Volume 24, number 3, December 2010

Recommissioning?… Re what?

We are hearing more and more about recommissioning or overhauling a building’s mechanical systems. What does it involve? What kind of building? What are the benefits? This is what we will try to clarify here for you.

The concept of recommissioning has been gaining ground for about 15 years. This approach is emerging, especially in the United States, and is making more and more inroads in our markets. Principally, these measures apply to HVAC (heating ventilation and air-conditioning) systems.

In order to clarify what recommissioning is, let’s look at the distinctions between various definitions of this approach:

  • Initial start-up or commissioning: The initial start-up involves all the actions that lead to the building’s compliance with the plans and specifications and with the good practices of each trade involved. A final report is produced, giving the technical details that will serve as a base for the years to come for on-going maintenance of systems and for any later modifications.
  • Retroactive start-up or retrocommissioning: This is a kind of “tune-up” of buildings not subjected to an initial commissioning. It happens only once in the lifetime of a building and its aim is to optimize operating and maintenance efficiency. It does not seek to restore efficiency to the level targeted on initial commissioning, since the vocation of the building has evolved since its construction.
  • Overhaul or recommissioning: This is aimed at buildings that have undergone a commissioning or retrocommissioning. It is a systematic procedure for ensuring that the building is operating according to the initial design criteria or to current operating needs.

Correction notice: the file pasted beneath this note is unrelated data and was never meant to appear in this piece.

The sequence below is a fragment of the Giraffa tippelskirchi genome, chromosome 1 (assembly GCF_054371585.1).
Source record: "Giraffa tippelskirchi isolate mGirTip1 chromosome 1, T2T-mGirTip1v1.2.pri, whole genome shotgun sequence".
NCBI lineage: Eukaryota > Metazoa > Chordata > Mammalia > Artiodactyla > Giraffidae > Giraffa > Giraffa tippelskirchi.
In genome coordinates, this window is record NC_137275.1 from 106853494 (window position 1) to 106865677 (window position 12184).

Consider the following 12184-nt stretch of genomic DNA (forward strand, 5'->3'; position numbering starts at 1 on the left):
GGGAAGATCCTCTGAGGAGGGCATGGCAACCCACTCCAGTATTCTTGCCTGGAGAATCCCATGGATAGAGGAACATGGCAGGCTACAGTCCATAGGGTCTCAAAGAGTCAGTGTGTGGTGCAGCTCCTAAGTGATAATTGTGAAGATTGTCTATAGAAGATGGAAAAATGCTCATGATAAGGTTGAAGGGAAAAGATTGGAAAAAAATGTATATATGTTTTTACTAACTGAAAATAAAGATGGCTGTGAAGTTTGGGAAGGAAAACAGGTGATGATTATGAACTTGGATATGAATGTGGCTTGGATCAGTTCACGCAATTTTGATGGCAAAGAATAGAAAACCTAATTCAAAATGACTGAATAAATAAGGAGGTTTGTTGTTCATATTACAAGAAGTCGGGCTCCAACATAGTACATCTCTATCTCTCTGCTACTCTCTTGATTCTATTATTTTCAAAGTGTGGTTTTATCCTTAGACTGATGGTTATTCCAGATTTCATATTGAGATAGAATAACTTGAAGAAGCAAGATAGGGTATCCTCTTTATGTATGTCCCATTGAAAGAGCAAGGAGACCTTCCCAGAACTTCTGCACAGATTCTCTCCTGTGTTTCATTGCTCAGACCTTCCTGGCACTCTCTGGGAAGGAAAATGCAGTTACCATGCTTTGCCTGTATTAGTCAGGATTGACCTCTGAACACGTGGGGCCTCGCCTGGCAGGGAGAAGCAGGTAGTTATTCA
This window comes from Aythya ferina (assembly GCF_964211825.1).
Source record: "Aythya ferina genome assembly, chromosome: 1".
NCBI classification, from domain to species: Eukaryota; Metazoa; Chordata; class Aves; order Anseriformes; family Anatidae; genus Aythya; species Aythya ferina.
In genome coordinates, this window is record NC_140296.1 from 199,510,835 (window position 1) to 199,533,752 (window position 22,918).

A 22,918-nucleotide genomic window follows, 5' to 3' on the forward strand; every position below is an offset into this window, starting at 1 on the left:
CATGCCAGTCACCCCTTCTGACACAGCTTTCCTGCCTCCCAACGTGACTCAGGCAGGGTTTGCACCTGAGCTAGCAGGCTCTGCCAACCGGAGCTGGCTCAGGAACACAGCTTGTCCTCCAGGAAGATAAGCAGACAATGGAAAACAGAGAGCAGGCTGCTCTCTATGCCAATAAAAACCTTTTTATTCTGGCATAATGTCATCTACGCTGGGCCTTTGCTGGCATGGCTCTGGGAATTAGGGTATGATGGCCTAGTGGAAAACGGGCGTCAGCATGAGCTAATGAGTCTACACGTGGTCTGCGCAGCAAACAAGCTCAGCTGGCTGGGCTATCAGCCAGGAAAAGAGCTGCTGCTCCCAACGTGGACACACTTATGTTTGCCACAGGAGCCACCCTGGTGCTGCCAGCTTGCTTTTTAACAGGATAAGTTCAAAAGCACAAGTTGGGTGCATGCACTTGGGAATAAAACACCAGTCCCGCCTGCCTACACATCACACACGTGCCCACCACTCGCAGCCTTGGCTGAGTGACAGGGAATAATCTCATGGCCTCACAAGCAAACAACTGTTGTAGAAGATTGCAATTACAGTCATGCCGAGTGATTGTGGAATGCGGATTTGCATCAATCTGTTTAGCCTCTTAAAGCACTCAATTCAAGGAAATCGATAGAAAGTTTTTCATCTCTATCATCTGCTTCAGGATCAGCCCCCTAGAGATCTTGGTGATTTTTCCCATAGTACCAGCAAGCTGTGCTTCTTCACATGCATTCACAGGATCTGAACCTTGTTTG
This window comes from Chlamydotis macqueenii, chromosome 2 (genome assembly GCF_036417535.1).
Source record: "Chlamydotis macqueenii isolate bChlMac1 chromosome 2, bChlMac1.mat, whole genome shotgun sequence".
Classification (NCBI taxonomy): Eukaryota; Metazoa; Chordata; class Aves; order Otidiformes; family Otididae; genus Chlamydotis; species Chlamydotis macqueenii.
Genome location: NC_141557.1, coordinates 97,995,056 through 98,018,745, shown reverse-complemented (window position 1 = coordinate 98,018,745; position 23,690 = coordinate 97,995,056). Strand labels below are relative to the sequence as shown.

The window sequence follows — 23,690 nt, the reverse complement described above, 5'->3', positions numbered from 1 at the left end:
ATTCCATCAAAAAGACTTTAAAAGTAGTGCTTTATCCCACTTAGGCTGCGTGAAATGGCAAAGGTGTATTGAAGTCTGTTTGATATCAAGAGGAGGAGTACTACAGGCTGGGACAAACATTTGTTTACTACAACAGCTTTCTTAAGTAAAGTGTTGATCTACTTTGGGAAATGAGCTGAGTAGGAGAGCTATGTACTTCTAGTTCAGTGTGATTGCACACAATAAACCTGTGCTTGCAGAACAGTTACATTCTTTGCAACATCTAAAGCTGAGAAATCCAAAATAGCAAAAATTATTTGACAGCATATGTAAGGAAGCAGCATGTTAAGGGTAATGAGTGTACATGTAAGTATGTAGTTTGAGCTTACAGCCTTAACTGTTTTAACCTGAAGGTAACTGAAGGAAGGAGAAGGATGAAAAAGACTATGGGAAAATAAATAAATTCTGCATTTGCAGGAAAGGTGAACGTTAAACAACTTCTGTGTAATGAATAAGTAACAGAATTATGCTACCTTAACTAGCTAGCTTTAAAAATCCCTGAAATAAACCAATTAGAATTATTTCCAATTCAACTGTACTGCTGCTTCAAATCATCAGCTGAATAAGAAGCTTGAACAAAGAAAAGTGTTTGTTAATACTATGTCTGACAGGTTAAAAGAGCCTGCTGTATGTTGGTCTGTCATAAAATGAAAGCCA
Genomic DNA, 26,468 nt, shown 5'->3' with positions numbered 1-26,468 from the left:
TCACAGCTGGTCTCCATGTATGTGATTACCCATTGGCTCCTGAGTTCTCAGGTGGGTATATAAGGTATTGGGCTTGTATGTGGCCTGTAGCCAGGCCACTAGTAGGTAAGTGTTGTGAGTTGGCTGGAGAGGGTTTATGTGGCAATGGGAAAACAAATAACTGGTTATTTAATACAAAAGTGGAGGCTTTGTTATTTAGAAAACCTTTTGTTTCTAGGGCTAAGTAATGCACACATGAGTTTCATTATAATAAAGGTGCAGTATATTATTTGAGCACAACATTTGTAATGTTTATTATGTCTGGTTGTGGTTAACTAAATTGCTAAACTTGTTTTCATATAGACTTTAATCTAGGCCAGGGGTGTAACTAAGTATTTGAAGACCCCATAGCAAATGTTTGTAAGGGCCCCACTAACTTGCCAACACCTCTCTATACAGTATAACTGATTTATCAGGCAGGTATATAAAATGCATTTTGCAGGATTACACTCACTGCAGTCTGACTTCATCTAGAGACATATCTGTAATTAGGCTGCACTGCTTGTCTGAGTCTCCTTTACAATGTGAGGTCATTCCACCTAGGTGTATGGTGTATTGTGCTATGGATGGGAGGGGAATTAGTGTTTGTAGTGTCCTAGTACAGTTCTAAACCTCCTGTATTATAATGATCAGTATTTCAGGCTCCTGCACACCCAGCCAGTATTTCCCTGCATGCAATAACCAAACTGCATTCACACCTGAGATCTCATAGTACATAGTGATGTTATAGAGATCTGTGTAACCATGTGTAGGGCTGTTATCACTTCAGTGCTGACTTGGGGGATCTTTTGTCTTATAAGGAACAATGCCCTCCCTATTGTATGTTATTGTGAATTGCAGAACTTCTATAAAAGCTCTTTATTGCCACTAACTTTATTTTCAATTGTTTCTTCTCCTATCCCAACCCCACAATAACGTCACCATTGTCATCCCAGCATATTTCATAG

The principal systems involved in a recommissioning are the following:

  • Heating and air-conditioning
  • Building envelope
  • Controls
  • Lighting and back-up systems
  • Heat exchangers

The Practical Guide for Commissioning Existing Buildings1 recommends the following method for designing a recommissioning project:

  • Planning phase: Carry out an exhaustive examination of the building’s documentation and draw up the objectives for the project.
  • Investigation phase: Find deficiencies, evaluate the site and select the most cost-effective improvement options.
  • Implementation phase: Carry out the improvement work, verify and monitor.
  • Final phase: Prepare the final report and monitor performance.

What kind of building is suitable for such a procedure?

Generally, and without restricting ourselves, we are talking about buildings of more than 100,000 ft2 with a relatively modern control system and up-to-date maintenance systems, where no significant investment is planned for the HVAC systems, and where there are more than five years of historical records. Among other things, internal or external technical resources must be available to assist in the recommissioning activities.

As a yardstick only, here are just a few of the measures that may be included in a recommissioning:

  • Readjustment of fresh air flows
  • Verification of steam traps
  • Calibration of sensors
  • On/off control sequences of ventilation systems
  • Cleaning of exchangers, evaporators and boilers to maintain their efficiency
  • Verification of temperatures of hot and chilled water loops

What is the energy impact of an intervention like recommissioning?

Impacts in the order of 5-15% have been reported in buildings where this procedure has been implemented. However, prudence is cautioned in applying these results directly. A more thorough study will help determine the best ways of optimizing the operation of a given building.

Next January, a program for recommissioning
a building’s mechanical systems is going to be
added to Gaz Métro’s Energy Efficiency Programs.

Marc Beauchemin, Eng. CEM

1. Haasl T. et T. Sharp, A Practical Guide for Commissioning Existing Buildings, Portland Energy Conversation Inc. PEIC, April 1999.